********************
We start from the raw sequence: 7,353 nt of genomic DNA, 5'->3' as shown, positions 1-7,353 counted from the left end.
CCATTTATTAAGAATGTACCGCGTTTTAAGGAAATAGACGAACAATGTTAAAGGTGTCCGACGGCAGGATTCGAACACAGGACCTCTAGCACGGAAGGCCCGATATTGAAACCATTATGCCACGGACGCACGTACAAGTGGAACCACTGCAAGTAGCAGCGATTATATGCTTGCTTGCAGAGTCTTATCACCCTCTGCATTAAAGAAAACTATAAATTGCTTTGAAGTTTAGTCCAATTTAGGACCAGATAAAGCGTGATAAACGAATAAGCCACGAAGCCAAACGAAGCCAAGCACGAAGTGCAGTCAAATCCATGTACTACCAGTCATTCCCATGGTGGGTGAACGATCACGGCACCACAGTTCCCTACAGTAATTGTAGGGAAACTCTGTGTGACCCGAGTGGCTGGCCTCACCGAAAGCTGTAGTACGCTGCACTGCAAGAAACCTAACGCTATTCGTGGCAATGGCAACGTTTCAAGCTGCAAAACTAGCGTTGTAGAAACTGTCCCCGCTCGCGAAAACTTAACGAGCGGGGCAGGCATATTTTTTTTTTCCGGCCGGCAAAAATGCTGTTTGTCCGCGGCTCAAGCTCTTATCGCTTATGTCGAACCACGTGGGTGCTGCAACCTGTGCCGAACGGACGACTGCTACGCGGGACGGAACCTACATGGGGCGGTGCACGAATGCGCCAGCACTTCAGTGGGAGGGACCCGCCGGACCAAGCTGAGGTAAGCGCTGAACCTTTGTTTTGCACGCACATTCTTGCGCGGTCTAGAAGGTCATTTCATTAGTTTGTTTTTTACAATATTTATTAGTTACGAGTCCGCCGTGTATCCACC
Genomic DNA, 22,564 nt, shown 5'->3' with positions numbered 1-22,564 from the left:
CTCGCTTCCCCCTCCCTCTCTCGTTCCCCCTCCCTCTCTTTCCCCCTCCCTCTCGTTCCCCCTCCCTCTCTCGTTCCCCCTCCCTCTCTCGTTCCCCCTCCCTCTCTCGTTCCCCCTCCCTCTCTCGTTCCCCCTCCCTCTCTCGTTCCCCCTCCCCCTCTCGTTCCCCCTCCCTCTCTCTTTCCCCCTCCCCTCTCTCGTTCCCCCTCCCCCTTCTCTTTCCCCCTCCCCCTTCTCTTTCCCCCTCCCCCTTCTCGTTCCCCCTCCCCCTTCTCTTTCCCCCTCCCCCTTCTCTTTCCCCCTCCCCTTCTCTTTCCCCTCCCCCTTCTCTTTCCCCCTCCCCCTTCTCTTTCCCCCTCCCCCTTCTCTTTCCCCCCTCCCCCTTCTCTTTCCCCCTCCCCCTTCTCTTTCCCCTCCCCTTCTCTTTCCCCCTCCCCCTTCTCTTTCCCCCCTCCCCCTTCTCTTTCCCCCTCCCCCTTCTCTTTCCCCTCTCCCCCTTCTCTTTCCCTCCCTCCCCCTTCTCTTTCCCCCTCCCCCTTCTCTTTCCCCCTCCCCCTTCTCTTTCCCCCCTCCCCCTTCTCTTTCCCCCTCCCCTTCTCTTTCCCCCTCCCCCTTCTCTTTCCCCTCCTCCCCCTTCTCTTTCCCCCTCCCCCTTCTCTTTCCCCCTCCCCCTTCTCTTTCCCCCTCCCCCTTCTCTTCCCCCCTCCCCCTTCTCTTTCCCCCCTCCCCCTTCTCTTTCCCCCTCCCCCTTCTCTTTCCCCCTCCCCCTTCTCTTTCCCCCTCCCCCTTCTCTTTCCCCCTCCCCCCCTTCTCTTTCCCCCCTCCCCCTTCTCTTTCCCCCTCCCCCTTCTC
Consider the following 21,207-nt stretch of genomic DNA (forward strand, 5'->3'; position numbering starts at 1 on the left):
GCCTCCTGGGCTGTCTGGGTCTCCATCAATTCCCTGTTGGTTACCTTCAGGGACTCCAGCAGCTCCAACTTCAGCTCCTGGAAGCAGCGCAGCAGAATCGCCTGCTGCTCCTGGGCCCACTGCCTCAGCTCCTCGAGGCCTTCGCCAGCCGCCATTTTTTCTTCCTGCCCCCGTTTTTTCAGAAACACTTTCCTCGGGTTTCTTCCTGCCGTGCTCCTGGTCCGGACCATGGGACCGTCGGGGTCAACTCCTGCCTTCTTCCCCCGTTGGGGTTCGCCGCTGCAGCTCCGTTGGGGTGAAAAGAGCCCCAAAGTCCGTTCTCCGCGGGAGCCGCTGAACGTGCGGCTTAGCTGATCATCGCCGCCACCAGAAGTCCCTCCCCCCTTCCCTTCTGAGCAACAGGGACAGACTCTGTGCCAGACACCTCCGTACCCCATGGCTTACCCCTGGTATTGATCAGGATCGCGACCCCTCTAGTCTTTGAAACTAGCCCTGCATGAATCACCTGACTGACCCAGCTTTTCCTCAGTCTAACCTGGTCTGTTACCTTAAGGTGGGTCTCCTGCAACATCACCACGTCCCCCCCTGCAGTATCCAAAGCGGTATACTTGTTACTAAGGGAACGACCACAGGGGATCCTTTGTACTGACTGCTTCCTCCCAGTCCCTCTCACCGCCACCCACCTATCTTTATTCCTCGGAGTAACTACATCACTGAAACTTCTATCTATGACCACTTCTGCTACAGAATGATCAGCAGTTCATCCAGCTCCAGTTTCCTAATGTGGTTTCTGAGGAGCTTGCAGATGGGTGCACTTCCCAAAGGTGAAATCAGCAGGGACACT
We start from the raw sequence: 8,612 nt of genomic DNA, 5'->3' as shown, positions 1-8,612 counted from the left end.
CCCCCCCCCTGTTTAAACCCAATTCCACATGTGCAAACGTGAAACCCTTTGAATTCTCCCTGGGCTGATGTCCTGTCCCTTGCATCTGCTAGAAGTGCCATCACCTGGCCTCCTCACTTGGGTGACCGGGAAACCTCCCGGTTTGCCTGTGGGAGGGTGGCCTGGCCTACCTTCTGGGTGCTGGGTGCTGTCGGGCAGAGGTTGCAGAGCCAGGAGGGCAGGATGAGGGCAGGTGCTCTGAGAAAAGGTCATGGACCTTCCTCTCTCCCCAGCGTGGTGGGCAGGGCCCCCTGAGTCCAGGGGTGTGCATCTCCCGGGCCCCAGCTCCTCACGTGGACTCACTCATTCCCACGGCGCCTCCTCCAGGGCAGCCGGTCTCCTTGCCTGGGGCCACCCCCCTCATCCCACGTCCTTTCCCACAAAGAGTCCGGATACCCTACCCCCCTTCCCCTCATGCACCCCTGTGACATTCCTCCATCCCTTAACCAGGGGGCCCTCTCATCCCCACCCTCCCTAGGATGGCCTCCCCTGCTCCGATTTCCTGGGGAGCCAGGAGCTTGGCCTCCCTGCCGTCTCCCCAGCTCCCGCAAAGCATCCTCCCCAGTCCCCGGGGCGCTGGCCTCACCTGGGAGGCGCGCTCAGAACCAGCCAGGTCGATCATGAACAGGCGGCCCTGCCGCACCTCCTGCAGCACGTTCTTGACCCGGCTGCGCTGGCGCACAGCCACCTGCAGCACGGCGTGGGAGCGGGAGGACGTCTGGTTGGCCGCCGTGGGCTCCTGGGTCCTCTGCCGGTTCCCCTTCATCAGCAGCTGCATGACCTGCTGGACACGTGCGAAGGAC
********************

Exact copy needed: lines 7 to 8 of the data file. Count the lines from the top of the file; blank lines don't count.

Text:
We start from the raw sequence: 8,612 nt of genomic DNA, 5'->3' as shown, positions 1-8,612 counted from the left end.
CCCCCCCCCTGTTTAAACCCAATTCCACATGTGCAAACGTGAAACCCTTTGAATTCTCCCTGGGCTGATGTCCTGTCCCTTGCATCTGCTAGAAGTGCCATCACCTGGCCTCCTCACTTGGGTGACCGGGAAACCTCCCGGTTTGCCTGTGGGAGGGTGGCCTGGCCTACCTTCTGGGTGCTGGGTGCTGTCGGGCAGAGGTTGCAGAGCCAGGAGGGCAGGATGAGGGCAGGTGCTCTGAGAAAAGGTCATGGACCTTCCTCTCTCCCCAGCGTGGTGGGCAGGGCCCCCTGAGTCCAGGGGTGTGCATCTCCCGGGCCCCAGCTCCTCACGTGGACTCACTCATTCCCACGGCGCCTCCTCCAGGGCAGCCGGTCTCCTTGCCTGGGGCCACCCCCCTCATCCCACGTCCTTTCCCACAAAGAGTCCGGATACCCTACCCCCCTTCCCCTCATGCACCCCTGTGACATTCCTCCATCCCTTAACCAGGGGGCCCTCTCATCCCCACCCTCCCTAGGATGGCCTCCCCTGCTCCGATTTCCTGGGGAGCCAGGAGCTTGGCCTCCCTGCCGTCTCCCCAGCTCCCGCAAAGCATCCTCCCCAGTCCCCGGGGCGCTGGCCTCACCTGGGAGGCGCGCTCAGAACCAGCCAGGTCGATCATGAACAGGCGGCCCTGCCGCACCTCCTGCAGCACGTTCTTGACCCGGCTGCGCTGGCGCACAGCCACCTGCAGCACGGCGTGGGAGCGGGAGGACGTCTGGTTGGCCGCCGTGGGCTCCTGGGTCCTCTGCCGGTTCCCCTTCATCAGCAGCTGCATGACCTGCTGGACACGTGCGAAGGAC